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re you ready for the big move? Life on land is different in many ways and joining a company, commuting and doing a 9-5 job is the complete opposite of the time spent on board the yachts. Apparently, you also have to pay tax - imagine that!


ONBOARD asked James Ward CEO and Founder of Marine Resources, who specialise in assisting yacht crew to find positions onshore, to give us his top tips and recommendations for yacht crew who might be thinking of moving shore to start a new life.


“The first and most important thing to do is think long and hard about this massive change,” James says. “You must realise that life could be 100% different on dry land compared to the busy globe trotting and highly rewarding job you’re thinking of leaving onboard the yachts.”


services, business development, HR and so on. This is where you need to think about how you can bring your expertise to the company in a beneficial way. The companies themselves will be very keen to employ people who have a direct and intimate knowledge of yachting. They will want people who understand the metrics of the owners, charterers, senior crew and so on. How to engage with customers is key and the experience you could bring a land based business could be vital. The employer will highly value your ‘hands on knowledge’, you just need to figure out how you can best deliver those skills to any possible employer.”


“My top tip here,” James continues, “is to look at those more secondary touch points I mentioned before. Everyone else will be looking for those onshore positions that they have personally seen onboard. The yacht agent, direct contact points within shipyards, frontline people at marinas and ports, but think of


Highlight the skills and experience you have that can be transferred to this land based job, and remember that sea time, for example, might not be overly relevant. This of course means that you will probably have to adapt your CV for each separate role you apply for


That’s not to say it could be a bad move, of course not, but you need to manage your expectations, talk to other ex-crew who have jumped ashore - basically do as much research as possible and talk to as many people as you can, to get a clearer idea of what you might want to do and how the whole experience is going to change your life.


James continues to explain, “When thinking about how you can transfer your current skills to a shore based role, you need to broaden your scope of possible businesses that you could join. Throughout your career onboard you will come into ‘direct’ contact with land based businesses; provisioners, brokers, other suppliers, shipyard personnel and management companies, but the depth of other businesses that are perhaps more ‘behind the scenes’ is even bigger. In the UK alone, there are roughly 250,000 people working within the marine industry. Now, amongst this number, a large percentage work in the more commercial sector, but there is still a massive amount of possibilities for bringing your skills onshore into a sector that you may not have thought about.”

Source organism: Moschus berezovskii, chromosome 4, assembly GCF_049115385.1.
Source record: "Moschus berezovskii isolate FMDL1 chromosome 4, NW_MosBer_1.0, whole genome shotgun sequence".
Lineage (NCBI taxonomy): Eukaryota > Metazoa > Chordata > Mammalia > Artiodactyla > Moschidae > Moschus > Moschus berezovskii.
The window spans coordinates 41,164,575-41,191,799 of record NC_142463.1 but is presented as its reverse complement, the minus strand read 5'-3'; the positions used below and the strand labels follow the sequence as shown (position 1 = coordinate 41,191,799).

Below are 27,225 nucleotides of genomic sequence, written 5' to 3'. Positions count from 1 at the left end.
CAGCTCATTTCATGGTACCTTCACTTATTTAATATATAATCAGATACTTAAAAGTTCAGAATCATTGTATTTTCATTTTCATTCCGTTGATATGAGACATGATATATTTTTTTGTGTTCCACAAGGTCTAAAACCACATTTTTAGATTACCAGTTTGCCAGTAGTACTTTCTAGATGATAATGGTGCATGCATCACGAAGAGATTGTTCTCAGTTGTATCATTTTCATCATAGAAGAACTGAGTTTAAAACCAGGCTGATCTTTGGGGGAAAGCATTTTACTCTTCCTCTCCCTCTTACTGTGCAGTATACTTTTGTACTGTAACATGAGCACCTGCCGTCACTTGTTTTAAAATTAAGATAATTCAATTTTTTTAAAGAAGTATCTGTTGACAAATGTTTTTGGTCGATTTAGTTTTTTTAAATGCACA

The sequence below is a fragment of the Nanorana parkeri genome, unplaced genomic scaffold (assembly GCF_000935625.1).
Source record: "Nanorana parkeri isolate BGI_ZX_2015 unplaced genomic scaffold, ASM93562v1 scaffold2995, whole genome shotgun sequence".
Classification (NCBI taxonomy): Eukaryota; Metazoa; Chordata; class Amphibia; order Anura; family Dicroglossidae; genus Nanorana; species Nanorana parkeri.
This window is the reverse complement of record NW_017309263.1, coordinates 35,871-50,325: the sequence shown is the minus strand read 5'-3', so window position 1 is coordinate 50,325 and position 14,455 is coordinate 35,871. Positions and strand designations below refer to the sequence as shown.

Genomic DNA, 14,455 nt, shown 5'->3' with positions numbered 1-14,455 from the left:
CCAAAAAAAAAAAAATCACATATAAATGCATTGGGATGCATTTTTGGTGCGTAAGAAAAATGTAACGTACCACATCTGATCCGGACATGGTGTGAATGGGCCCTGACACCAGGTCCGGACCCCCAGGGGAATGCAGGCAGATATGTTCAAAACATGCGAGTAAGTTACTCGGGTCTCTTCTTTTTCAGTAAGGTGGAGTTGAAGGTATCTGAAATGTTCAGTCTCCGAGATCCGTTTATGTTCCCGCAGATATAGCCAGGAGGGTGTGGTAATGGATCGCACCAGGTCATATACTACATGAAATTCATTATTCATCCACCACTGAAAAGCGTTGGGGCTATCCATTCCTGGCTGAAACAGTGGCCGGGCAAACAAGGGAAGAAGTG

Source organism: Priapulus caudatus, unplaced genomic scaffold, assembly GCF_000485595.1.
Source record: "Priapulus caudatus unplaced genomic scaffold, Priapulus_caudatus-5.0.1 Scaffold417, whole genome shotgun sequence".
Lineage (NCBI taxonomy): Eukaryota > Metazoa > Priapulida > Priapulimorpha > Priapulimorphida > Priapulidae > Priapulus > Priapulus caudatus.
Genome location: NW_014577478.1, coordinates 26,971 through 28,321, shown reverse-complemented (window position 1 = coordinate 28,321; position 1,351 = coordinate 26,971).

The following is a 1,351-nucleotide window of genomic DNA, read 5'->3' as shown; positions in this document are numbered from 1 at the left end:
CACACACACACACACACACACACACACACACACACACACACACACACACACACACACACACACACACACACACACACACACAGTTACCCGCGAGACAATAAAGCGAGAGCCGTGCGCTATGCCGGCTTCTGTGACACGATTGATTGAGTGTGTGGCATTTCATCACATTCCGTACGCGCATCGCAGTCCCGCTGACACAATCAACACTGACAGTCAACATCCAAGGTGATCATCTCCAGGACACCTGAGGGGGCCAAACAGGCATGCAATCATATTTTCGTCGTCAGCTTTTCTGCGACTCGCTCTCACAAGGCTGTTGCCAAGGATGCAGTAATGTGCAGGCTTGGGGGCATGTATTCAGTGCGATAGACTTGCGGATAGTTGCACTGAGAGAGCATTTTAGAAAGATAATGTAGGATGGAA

The main sectors of employment are; boat manufacturing, repair and retail distribution, brokers, business services and support, equipment manufacturing and sales, training or recruitment plus the marinas and ports.


James continues, “Throughout a yachtie’s career they would have come into direct touch with actually a very small part of the marine industry first hand. For example - shipyards; within a shipyard it’s like any other sort of service industry. They will have a huge team ‘behind the scenes’; sales and marketing departments, after sales and warranty departments, customer


those secondary points I talked about, not so many people will be targeting these positions, and they are just as important, challenging and rewarding. But, the competition to grab these open positions will probably be far less.”


As with everyone else looking for a new career, you need to do your homework. Do the research on the sector where your skills can be best utilised, talk to other yachties who have transitioned ashore, find out how you can best present yourself as a valuable asset and recruit. As James mentioned before, think out of the box, there are many businesses that you might not have come into direct contact with that would be a great fit for an ex-yachtie.


The starting point James explains is adapting your CV. “Crew CVs are very specific, they are presented in a unique way, worded in a certain way and only contain the very pertinent information necessary for the crew recruiters and captains to make their shorts lists of possible new recruits. In the ‘real world’ onshore, CVs need to be presented in a slightly different way. You must remember that perhaps the CV will initially be vetted by an HR professional that is a little less familiar with ‘yachtie’ lingo’, so make sure you produce a CV and use wording that is a little more pertinent to the job you are applying for. Highlight the skills and experience you have that can be transferred to this land based job, and remember that sea time, for example, might not be overly relevant. This of course means that you will probably have to adapt your CV for each separate role you apply for.”


But what about the qualifications, experience and skills you have gathered during your time at sea? James has a crucial piece of advice here, “Just as you would gather your relevant yacht qualifications, you will now perhaps need to gather some other


ONBOARD | AUTUMN 2021 | 61


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